Colin came up, on his way to Duke University where he was accepted for a graduate program. As it turned out he had to leave before the launch on August 31st, and so we’ll wait for his first visit home to show him her paces. But Colin stayed for over a month, and life was good with he and Jon painstakingly fitting each piece of teak trim, each gump and batten. It’s a slow process, and they took it in stride, cutting and then sanding to fit each and every piece. Each day Amatheia looked prettier and prettier inside, with the work progressing in very slow segments. David worked a bit as well, finishing the cabin handrails and installing some of the trim in the v berth area. The handrails proved to be a breathtaking experience. There was quite a curve fore and aft in two directions, one following the curve of the cabin sides horizontally and another (much larger) curve vertically. But after much slow jacking the rails were fit, and they are beautiful.

The diesel was hooked to water and fuel and started […]

Trip to Cuba by Mitch and Michelle Traphagen

Mitch has kindly given permission to pull a few of the stories of their journeys off their old blog and this was one I thought everyone would find interesting. I know I would love the opportunity to visit Cuba by boat.. maybe one day soon they will lift the ban. So here it is. I believe this is from the late 90’s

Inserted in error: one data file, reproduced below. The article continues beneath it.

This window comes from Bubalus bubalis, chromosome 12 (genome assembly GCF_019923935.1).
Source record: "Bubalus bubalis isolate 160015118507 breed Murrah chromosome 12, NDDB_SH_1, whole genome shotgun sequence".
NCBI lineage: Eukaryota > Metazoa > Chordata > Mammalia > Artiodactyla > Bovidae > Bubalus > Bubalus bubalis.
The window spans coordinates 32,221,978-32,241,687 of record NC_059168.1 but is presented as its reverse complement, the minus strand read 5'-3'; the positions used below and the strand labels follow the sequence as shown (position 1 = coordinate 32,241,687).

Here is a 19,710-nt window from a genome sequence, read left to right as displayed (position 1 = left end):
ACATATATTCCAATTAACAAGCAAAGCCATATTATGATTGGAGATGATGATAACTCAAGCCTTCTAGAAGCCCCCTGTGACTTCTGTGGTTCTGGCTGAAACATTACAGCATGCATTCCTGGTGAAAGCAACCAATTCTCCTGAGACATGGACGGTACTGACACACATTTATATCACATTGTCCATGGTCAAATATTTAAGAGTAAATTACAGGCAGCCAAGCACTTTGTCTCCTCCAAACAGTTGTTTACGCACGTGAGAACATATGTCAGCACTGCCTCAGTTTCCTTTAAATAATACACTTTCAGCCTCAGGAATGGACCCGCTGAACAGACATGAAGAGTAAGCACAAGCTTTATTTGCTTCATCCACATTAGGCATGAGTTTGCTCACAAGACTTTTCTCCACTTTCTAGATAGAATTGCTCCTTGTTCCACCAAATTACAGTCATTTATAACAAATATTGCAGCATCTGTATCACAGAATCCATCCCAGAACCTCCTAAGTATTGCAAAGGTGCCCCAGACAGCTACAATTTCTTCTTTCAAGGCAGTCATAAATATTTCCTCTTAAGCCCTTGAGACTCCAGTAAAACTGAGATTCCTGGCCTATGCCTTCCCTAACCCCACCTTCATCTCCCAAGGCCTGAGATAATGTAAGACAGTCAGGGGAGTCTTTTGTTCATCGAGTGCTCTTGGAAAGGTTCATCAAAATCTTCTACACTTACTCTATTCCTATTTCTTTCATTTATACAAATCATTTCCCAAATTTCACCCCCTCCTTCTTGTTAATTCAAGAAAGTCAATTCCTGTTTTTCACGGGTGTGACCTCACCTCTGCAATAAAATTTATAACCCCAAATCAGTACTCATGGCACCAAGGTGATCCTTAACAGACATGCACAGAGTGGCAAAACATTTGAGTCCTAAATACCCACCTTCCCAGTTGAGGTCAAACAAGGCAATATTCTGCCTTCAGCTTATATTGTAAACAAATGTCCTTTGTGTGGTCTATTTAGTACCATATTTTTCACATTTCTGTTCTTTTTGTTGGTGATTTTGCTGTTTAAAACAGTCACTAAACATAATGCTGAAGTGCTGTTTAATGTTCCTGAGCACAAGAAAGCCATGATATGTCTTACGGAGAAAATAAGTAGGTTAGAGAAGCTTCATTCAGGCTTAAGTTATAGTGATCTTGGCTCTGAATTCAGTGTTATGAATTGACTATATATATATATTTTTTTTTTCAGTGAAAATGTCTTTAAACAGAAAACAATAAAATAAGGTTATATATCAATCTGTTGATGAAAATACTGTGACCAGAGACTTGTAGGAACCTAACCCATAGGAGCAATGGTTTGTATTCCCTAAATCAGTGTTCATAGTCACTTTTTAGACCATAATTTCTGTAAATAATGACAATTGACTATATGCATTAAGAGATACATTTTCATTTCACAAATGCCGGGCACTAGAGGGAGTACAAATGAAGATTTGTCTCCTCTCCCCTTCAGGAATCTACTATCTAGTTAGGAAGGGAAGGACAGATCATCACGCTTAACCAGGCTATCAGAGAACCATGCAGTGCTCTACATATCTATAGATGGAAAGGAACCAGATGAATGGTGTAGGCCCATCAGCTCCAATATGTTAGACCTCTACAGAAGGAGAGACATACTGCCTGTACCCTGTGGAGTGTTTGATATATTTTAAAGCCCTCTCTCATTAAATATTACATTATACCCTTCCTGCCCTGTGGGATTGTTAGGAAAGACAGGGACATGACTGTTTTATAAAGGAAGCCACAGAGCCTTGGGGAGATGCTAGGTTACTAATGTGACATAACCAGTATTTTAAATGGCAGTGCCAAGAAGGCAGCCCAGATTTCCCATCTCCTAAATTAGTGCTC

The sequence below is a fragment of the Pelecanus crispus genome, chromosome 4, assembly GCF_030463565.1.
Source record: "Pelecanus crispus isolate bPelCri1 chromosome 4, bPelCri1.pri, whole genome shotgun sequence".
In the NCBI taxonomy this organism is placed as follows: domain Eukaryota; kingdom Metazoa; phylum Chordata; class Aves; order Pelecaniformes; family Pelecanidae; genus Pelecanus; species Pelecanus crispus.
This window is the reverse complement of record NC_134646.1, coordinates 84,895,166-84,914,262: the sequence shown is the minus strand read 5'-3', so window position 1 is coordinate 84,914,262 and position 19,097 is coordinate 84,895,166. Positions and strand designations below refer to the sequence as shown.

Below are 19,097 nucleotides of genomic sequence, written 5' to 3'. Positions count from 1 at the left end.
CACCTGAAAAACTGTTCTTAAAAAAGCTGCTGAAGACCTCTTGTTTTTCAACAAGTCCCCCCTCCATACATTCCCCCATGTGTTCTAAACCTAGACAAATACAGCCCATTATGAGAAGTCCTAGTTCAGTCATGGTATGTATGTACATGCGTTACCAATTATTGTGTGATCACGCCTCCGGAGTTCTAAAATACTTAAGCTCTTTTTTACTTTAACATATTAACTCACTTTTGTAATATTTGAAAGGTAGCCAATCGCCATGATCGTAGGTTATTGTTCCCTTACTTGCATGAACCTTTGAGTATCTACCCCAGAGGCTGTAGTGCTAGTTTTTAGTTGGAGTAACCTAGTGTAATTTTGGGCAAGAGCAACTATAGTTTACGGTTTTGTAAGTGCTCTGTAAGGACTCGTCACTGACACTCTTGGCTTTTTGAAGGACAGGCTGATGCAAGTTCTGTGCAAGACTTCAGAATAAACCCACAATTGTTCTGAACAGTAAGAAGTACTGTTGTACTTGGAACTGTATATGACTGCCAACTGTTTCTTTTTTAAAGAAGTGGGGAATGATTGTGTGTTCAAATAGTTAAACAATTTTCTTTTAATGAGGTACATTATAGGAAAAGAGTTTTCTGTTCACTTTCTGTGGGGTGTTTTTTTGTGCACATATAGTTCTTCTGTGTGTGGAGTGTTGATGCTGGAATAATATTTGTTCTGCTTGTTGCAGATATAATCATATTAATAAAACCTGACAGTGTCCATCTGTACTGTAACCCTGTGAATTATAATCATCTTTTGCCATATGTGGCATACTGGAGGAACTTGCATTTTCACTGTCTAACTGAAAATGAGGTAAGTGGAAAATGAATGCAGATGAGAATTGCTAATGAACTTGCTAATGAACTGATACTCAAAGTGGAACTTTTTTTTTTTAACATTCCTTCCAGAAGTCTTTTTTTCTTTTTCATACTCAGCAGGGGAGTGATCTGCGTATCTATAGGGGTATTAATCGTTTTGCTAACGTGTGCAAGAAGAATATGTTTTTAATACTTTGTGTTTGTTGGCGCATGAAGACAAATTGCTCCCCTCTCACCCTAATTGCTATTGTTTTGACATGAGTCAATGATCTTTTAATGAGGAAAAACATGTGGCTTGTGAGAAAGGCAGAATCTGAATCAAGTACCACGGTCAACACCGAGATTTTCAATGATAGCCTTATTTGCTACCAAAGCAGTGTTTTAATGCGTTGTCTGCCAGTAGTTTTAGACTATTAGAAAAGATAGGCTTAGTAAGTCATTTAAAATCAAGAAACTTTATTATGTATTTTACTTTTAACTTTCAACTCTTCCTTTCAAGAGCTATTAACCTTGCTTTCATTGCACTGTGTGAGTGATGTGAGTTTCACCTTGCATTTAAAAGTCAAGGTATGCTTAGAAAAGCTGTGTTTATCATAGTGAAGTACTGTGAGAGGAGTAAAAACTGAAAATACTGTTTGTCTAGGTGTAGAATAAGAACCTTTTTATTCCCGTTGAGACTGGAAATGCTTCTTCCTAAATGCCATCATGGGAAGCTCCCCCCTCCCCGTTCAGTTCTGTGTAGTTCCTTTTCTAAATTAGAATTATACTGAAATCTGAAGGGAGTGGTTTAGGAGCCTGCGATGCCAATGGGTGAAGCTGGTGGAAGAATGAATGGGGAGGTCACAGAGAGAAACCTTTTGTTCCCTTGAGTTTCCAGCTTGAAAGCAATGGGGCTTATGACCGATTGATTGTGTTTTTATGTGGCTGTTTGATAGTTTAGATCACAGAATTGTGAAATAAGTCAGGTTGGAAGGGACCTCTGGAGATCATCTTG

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Sunshine, palm trees, Latin music, communism….communism? Yep, communism. Although to an American visitor to Cuba, the role of communism is significantly played down. We sailed to Cuba with the Havana Cup Regatta. The regatta included almost 200 boats and was granted ‘fully hosted traveller’ status by Marina Hemingway. This meant that we did not have to pay marina or customs fees and therefore did not violate the U.S. embargo laws regarding spending money in Cuba.

On May 25th, my wife and I cleared into Marina Hemingway in Havana aboard our 32′ sailboat Hetty Brace. We spent the next three days looking, learning, and meeting some of the nicest people found anywhere.

We left Tampa Bay on Thursday afternoon and arrived in Havana early Sunday morning. Although we could see the lights of the city 15 miles out, the pervasive smell of the refineries sounded an even louder signal of impending civilisation. After 3 days at sea, the smell of land becomes more acute – and the smell of Havana could not be ignored.

At 12 miles off the coast of Cuba (the beginning of Cuban territorial waters), we called into Marina Hemingway to announce our arrival. We were welcomed to Cuba […]